With the final version of the phones, which RIM said would not be sold to consumers until late this year, the company will attempt to regain market share lost to Apple’s iPhone and phones that use Google’s Android operating system. The company is handing out about 2,000 of what it calls “alpha” versions of the phone to developers attending a company-sponsored conference in Orlando, Fla.
Alec Saunders, the company’s vice president of developer relations, said it was necessary to get a “very, very stripped down” version out to developers now to avoid a more serious problem later. “The reason why we’re doing this — which is unprecedented for us and it’s quite uncommon in the industry — is because we want to create a wave of application support behind the new BlackBerrys before we bring them to market,”
RIM seems to believe that the best way to excite (the remaining) BB developers and to get them to develop new cool SuperApps on their new Blackberry 10 is to give them a “pokey alpha” version of a possible future RIM phone which does not even run the OS they want the developers to get excited about. Am I missing something?
Since my post in June last year Sony Ericsson and Motorola were acquired making the victims list total 14 companies, with Nokia, LG and RIM having joined the “endangered species list”. If the pattern repeats, then RIM and Nokia are in early phases of what promises to be an extended period of pain followed by an exit.
Regardless of their actual financial performance, all these companies have been, to a varying degree, struggling to keep up with the innovation pace and business performance of Apple for over three years. As of today though, I find it difficult to imagine that Nokia will get acquired anytime soon. On the other hand, I can totally see that happening to RIM. Provided that there’s someone who would actually want to buy it. Remember what eventually happened to Palm?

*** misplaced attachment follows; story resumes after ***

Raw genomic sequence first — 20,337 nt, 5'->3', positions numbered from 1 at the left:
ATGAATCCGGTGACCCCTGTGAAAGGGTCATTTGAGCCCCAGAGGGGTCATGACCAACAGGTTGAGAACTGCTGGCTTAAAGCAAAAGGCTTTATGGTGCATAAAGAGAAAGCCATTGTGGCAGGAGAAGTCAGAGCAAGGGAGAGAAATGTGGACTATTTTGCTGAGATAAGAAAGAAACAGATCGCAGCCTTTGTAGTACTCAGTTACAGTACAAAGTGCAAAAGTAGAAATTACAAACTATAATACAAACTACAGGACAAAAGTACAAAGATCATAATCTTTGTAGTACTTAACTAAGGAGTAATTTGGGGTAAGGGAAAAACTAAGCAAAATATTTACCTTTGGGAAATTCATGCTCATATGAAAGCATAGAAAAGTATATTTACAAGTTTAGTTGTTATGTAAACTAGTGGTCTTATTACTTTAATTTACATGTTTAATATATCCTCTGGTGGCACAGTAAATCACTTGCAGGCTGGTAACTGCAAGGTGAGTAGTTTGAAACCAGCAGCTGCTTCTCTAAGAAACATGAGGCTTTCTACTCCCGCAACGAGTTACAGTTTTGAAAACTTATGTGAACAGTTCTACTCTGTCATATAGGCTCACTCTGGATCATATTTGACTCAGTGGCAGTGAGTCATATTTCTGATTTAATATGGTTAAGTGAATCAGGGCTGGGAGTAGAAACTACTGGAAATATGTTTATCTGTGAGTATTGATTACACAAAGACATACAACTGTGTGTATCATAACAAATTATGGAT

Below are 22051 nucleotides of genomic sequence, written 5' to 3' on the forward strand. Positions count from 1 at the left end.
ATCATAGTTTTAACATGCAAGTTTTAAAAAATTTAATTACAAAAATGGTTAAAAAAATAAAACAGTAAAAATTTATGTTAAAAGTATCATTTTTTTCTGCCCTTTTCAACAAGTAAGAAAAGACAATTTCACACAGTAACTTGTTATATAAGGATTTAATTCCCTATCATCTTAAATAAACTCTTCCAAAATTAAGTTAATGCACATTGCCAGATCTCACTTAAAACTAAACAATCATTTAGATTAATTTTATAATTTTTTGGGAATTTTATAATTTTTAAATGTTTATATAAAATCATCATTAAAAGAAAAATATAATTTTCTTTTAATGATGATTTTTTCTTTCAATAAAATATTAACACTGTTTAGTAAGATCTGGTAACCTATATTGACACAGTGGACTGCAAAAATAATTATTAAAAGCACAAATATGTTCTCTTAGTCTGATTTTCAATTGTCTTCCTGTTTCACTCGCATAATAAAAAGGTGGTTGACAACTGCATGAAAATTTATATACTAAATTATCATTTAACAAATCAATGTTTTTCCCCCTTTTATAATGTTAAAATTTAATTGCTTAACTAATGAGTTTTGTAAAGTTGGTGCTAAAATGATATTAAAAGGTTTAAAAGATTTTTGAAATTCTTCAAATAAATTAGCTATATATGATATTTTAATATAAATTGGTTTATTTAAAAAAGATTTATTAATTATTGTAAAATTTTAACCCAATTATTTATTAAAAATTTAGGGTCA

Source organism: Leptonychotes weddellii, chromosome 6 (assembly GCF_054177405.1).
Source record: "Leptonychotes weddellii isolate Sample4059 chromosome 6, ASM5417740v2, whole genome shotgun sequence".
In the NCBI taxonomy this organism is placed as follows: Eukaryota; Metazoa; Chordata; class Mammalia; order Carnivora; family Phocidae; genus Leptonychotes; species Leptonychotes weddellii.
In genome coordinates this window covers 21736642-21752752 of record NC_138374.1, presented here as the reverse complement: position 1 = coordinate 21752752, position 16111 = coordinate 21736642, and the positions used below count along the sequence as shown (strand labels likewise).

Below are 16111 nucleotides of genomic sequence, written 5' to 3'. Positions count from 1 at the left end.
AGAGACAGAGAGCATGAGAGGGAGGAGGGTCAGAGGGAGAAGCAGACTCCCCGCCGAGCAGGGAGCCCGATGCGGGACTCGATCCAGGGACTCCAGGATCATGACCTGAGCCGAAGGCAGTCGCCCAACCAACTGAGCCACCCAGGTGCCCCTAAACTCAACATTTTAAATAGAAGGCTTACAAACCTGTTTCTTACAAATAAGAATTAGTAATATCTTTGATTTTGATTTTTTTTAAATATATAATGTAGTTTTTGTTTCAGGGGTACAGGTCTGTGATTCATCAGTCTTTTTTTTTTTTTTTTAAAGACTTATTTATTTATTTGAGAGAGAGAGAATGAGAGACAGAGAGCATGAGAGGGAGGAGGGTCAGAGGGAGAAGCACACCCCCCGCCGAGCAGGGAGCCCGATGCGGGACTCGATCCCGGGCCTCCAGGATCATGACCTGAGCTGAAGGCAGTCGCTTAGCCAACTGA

Only a few years ago the concept of a mobile app store did not exist. Or at least not in a sense as we know it today. Yes, it was possible to get third party apps for your smartphone (mainly Symbian or Java), but the experience was quite lame — no integrated environment, no common policy, no app reviews or ratings, very difficult traceability, no updates, complicated installation. The list goes on and on.
Today, on the other hand, every smartphone platform has its own app store — be it Apple’s App Store, Google’s Market, RIM’s App World, Nokia’s (now almost dead) Ovi, Microsoft’s Marketplace or Amazon’s Appstore. With varying degrees of success and major differences in user experience and app selection, all these app stores* aim to provide a seamless and integrated user experience for discovery, purchase, installation and updates of applications for a range of mobile devices. App stores truly revolutionised the way we perceive value of our mobile devices and the mobile ecosystem as such. And a completely new domain of the SW industry evolved from it.